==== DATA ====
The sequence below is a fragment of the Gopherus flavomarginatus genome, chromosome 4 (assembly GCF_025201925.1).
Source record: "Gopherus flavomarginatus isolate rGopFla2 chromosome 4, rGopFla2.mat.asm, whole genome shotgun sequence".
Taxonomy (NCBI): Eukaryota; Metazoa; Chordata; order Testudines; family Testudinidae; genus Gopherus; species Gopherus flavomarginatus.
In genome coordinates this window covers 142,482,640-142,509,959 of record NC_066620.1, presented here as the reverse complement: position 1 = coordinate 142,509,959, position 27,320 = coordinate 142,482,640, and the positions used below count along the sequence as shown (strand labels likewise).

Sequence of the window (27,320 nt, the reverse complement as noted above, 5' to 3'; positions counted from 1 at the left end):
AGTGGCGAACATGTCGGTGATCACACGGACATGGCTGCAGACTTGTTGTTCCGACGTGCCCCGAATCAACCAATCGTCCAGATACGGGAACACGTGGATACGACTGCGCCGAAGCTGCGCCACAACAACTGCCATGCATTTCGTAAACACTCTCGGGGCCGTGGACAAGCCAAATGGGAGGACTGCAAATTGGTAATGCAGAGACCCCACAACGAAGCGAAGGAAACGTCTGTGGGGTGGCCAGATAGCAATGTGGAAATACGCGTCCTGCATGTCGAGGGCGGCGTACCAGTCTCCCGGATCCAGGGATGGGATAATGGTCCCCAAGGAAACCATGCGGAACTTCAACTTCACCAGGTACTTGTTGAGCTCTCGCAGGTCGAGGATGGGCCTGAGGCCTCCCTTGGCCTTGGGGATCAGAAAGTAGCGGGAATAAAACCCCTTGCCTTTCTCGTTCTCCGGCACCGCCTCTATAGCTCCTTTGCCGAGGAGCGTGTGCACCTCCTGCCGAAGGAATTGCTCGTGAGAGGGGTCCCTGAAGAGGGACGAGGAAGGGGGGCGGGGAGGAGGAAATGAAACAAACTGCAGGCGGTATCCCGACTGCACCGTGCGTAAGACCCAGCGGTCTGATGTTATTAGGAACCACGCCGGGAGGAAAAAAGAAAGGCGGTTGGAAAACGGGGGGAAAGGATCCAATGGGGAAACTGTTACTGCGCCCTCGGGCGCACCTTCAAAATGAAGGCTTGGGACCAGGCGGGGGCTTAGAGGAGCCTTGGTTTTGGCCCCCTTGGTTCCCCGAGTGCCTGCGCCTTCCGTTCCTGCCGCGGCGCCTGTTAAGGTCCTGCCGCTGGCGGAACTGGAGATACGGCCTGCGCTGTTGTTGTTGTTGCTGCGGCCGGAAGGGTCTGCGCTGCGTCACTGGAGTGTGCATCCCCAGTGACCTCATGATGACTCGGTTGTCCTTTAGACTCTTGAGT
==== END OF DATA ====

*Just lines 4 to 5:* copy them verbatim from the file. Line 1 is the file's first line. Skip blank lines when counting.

In genome coordinates this window covers 142,482,640-142,509,959 of record NC_066620.1, presented here as the reverse complement: position 1 = coordinate 142,509,959, position 27,320 = coordinate 142,482,640, and the positions used below count along the sequence as shown (strand labels likewise).

Sequence of the window (27,320 nt, the reverse complement as noted above, 5' to 3'; positions counted from 1 at the left end):